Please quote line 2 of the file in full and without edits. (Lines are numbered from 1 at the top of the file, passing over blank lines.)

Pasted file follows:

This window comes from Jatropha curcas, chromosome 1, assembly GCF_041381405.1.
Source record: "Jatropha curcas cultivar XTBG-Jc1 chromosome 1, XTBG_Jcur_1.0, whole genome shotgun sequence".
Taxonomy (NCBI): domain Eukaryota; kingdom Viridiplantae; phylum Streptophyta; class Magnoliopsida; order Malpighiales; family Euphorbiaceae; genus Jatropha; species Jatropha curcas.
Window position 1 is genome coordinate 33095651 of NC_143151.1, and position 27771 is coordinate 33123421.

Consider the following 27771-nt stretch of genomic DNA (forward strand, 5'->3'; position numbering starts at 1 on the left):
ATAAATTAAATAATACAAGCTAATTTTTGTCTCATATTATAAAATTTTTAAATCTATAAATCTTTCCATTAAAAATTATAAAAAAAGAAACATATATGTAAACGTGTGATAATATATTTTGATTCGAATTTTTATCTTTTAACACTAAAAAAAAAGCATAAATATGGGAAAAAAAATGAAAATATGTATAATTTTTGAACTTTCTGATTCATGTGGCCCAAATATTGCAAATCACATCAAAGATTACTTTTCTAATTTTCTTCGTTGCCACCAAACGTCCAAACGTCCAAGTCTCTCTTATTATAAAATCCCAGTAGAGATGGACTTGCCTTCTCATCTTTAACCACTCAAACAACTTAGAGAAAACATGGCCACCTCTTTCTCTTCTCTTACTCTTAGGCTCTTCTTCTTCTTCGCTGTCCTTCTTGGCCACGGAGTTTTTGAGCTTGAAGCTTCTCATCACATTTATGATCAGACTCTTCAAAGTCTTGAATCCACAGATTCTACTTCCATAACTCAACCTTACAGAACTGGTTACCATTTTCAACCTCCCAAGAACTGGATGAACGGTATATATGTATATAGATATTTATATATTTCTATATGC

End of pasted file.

Source record: "Jatropha curcas cultivar XTBG-Jc1 chromosome 1, XTBG_Jcur_1.0, whole genome shotgun sequence".